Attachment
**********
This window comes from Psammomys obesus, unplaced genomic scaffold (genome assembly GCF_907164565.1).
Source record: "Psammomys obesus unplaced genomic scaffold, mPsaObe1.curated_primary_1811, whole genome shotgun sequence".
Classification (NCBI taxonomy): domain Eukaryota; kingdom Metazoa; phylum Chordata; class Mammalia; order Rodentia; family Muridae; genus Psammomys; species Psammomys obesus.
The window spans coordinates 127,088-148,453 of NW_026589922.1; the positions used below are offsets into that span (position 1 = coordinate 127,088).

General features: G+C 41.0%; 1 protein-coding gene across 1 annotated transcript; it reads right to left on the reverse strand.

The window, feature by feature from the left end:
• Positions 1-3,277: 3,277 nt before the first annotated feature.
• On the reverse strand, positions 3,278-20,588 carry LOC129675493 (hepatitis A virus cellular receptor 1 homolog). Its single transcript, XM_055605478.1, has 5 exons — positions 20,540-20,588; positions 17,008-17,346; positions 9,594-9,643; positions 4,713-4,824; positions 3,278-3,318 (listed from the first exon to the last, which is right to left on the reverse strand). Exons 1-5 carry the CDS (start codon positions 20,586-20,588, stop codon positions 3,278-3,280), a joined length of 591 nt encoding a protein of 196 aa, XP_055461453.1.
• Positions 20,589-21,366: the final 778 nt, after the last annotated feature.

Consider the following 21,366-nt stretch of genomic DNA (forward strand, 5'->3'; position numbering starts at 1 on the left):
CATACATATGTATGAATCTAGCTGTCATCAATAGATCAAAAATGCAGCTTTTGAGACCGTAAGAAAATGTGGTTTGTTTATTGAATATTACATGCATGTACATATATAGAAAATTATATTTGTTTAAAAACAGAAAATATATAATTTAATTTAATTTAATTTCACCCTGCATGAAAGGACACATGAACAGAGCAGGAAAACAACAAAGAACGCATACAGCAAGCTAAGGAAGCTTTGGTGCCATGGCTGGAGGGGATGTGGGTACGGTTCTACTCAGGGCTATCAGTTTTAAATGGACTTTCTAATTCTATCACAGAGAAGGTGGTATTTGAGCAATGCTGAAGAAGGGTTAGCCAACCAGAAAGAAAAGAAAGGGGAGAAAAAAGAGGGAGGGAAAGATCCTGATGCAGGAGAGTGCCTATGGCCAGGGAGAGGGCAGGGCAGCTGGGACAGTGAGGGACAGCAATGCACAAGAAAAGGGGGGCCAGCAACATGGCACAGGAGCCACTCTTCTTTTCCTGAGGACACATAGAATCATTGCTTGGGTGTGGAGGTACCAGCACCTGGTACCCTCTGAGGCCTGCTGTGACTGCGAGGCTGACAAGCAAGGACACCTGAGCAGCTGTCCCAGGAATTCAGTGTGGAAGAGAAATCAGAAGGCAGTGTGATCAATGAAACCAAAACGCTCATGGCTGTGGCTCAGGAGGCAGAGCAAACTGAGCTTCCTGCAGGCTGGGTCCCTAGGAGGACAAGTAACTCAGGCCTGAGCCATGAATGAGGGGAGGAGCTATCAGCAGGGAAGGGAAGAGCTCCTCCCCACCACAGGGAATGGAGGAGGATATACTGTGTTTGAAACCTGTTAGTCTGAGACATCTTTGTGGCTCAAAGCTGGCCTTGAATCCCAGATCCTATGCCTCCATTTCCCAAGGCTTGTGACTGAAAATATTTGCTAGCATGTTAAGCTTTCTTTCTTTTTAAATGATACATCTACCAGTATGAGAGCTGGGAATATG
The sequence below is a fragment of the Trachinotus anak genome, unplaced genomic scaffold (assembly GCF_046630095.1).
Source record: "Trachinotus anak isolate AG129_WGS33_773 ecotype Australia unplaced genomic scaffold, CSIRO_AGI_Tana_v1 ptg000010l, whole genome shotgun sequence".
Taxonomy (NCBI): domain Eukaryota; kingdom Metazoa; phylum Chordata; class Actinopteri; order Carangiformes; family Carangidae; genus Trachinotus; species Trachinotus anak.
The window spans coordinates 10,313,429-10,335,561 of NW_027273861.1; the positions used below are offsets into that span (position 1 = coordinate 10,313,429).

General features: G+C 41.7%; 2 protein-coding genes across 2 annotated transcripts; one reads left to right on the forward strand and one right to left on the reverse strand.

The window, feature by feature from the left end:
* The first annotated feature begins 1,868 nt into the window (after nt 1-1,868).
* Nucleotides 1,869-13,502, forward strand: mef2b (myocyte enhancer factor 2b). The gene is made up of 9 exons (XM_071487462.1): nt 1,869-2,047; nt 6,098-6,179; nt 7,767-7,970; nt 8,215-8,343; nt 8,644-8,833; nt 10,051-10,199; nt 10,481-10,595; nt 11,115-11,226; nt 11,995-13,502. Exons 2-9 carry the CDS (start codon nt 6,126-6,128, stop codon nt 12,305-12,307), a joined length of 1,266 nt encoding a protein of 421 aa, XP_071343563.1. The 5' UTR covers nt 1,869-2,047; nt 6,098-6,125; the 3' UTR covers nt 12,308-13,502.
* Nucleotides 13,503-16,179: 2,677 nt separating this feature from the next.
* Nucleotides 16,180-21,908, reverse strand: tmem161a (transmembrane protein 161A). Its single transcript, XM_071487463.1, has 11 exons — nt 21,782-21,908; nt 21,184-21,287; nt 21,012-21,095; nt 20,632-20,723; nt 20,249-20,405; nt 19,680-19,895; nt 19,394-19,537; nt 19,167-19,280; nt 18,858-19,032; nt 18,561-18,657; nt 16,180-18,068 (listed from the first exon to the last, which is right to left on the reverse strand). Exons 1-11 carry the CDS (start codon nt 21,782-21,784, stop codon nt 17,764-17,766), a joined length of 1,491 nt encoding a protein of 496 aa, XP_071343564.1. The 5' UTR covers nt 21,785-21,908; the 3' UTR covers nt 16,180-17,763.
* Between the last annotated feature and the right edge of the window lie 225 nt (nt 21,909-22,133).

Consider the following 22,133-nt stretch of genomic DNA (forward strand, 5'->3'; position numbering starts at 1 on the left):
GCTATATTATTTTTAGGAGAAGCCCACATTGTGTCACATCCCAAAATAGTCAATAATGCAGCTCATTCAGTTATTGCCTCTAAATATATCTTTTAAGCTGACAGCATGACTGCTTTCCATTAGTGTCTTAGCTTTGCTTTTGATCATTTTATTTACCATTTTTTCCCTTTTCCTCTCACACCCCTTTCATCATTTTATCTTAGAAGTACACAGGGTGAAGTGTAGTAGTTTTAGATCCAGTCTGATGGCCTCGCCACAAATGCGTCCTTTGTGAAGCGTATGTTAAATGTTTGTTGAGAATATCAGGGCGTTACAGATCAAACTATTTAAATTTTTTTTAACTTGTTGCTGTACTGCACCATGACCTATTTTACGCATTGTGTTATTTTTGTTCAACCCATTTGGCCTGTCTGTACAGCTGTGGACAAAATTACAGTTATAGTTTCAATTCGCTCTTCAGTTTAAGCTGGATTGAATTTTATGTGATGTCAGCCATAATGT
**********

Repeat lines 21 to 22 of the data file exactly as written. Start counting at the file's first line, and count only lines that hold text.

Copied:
* Nucleotides 16,180-21,908, reverse strand: tmem161a (transmembrane protein 161A). Its single transcript, XM_071487463.1, has 11 exons — nt 21,782-21,908; nt 21,184-21,287; nt 21,012-21,095; nt 20,632-20,723; nt 20,249-20,405; nt 19,680-19,895; nt 19,394-19,537; nt 19,167-19,280; nt 18,858-19,032; nt 18,561-18,657; nt 16,180-18,068 (listed from the first exon to the last, which is right to left on the reverse strand). Exons 1-11 carry the CDS (start codon nt 21,782-21,784, stop codon nt 17,764-17,766), a joined length of 1,491 nt encoding a protein of 496 aa, XP_071343564.1. The 5' UTR covers nt 21,785-21,908; the 3' UTR covers nt 16,180-17,763.
* Between the last annotated feature and the right edge of the window lie 225 nt (nt 21,909-22,133).